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EyeSmart Campaign Articles

The following articles are reprinted with permission from the American Academy of Ophthalmology's EyeSmart campaign.

 

» Five Tips to Avoid Toy-Related Eye Injuries 
   

– With the holiday shopping season now in full swing, WAO joins the American Academy of Ophthalmology in reminding the public of certain safety guidelines when choosing the perfect gifts for little ones in their lives. A number of recent studies have shown that some popular toy types are commonly associated with childhood eye injuries. These include air guns and other toys that shoot projectiles, high-powered lasers, and sports equipment.

Ophthalmologists – physicians who specialize in medical and surgical eye care – treat the eye injuries that sometimes result from these products. The Academy is encouraging parents to follow these tips when gifting toys to children this holiday season.

1.    Beware of airsoft, BB guns, and other projectile toys. Every year ophthalmologists treat thousands of patients with devastating eye injuries caused by seemingly safe toys. Avoid items with sharp, protruding or projectile parts such as airsoft guns, BB guns and other nonpowder gun–related toys. Foreign objects can easily propel into the sensitive tissue of the eye.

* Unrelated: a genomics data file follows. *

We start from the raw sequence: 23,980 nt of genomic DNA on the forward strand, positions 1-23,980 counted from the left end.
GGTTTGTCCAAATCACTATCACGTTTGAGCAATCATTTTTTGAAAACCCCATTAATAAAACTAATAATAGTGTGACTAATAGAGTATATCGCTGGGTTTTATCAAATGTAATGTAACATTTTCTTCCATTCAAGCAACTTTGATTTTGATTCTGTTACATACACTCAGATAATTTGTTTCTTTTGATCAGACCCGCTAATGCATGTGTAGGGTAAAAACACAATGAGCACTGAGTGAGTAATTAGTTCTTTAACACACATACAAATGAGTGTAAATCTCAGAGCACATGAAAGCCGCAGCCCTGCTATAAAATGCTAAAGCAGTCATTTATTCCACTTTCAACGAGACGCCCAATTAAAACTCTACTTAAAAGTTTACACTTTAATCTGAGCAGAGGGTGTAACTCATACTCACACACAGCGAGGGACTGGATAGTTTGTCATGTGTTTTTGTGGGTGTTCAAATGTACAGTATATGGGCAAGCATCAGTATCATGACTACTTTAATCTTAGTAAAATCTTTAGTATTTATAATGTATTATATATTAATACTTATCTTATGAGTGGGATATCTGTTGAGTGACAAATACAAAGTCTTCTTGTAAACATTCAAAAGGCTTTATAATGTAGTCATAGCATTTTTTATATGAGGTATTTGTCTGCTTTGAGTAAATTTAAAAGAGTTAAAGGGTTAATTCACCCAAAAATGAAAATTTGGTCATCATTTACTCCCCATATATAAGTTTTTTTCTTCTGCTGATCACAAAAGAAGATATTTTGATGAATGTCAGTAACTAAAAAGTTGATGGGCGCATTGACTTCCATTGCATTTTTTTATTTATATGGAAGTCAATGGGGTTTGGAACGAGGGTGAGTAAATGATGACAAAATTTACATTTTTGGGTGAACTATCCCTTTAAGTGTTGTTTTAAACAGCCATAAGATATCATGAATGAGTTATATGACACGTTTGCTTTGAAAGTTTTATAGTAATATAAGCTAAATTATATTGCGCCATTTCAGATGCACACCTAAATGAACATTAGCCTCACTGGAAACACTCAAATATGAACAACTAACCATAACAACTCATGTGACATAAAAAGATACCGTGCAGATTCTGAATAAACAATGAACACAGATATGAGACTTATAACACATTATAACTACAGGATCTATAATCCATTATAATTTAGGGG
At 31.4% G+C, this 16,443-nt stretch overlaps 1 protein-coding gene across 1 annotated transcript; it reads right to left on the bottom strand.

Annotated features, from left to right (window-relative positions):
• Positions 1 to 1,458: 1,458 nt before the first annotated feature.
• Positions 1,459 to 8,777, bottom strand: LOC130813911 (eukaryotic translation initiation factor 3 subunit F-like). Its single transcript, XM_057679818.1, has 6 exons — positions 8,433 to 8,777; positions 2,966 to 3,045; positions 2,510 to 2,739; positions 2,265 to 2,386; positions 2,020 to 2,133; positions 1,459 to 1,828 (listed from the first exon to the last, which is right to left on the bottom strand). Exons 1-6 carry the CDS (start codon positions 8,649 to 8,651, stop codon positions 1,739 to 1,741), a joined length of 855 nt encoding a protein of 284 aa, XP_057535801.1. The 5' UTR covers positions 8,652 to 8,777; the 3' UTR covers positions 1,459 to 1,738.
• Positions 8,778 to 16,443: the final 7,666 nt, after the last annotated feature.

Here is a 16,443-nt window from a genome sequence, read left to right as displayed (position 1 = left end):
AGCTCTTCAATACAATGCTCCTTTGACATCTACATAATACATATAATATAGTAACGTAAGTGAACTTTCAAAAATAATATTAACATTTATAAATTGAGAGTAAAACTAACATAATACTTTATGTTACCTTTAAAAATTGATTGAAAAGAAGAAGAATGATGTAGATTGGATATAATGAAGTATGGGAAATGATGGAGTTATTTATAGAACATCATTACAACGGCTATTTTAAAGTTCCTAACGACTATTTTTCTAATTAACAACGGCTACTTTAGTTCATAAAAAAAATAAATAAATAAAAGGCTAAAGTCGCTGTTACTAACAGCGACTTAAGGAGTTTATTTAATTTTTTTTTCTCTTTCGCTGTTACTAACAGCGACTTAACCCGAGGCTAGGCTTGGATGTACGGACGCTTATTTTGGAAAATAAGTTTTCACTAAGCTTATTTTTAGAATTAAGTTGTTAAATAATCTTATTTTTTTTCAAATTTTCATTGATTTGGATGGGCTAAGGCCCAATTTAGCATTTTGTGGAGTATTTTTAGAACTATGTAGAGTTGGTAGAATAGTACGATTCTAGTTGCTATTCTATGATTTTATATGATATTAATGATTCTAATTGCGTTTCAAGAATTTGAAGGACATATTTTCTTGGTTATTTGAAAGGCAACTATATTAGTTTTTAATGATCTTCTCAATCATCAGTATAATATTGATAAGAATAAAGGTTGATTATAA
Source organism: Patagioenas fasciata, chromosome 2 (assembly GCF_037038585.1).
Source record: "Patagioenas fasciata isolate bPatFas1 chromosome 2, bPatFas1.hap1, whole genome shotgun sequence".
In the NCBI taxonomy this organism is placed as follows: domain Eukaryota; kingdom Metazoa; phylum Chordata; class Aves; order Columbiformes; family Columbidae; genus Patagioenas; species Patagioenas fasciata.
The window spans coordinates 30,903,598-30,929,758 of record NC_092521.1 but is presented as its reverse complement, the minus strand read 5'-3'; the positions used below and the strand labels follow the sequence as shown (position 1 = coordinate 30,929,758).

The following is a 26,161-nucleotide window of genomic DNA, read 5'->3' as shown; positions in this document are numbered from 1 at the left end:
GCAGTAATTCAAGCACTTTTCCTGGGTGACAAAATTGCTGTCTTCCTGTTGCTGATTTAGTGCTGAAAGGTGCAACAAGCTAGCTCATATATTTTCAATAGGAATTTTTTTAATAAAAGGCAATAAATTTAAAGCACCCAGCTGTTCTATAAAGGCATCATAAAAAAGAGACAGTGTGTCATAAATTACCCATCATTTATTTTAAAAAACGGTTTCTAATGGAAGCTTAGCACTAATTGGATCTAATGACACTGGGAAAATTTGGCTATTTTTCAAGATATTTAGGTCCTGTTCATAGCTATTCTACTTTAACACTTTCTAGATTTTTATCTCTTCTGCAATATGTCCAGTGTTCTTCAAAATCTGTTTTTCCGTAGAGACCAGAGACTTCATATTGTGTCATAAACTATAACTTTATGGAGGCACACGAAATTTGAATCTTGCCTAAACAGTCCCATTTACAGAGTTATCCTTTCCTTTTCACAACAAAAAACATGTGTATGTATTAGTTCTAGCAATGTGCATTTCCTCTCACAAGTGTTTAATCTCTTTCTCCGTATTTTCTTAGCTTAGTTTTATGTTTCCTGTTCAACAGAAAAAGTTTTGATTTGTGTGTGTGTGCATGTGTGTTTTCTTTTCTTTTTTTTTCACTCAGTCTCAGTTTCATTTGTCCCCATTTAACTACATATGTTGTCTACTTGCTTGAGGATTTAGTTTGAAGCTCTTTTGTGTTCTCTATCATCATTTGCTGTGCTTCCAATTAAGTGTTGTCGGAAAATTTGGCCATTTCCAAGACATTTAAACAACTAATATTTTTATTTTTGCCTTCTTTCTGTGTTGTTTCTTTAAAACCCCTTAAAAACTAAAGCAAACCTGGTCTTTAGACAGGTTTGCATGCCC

2.    Never allow children to play with high-powered laser pointers.  A number of recent reports in the United States and internationally show that children have sustained serious eye injuries by playing with high-powered lasers (between 1500 and 6000 milliwatts). Over the years, these lasers have become increasingly more powerful, with enough potential to cause severe retinal damage, with just seconds of laser exposure to the eye. The FDA advises the public to never aim or shine a laser pointer at anyone and to not buy laser pointers for children.

3.    Read labels for age recommendations before you buy. To select appropriate gifts suited for a child's age, look for and follow the age recommendations and instructions about proper assembly, use, and supervision.

4.    Don't just give presents. Make sure to be present. Always make sure an adult is supervising when children are playing with potentially hazardous toys or games that could cause an eye injury.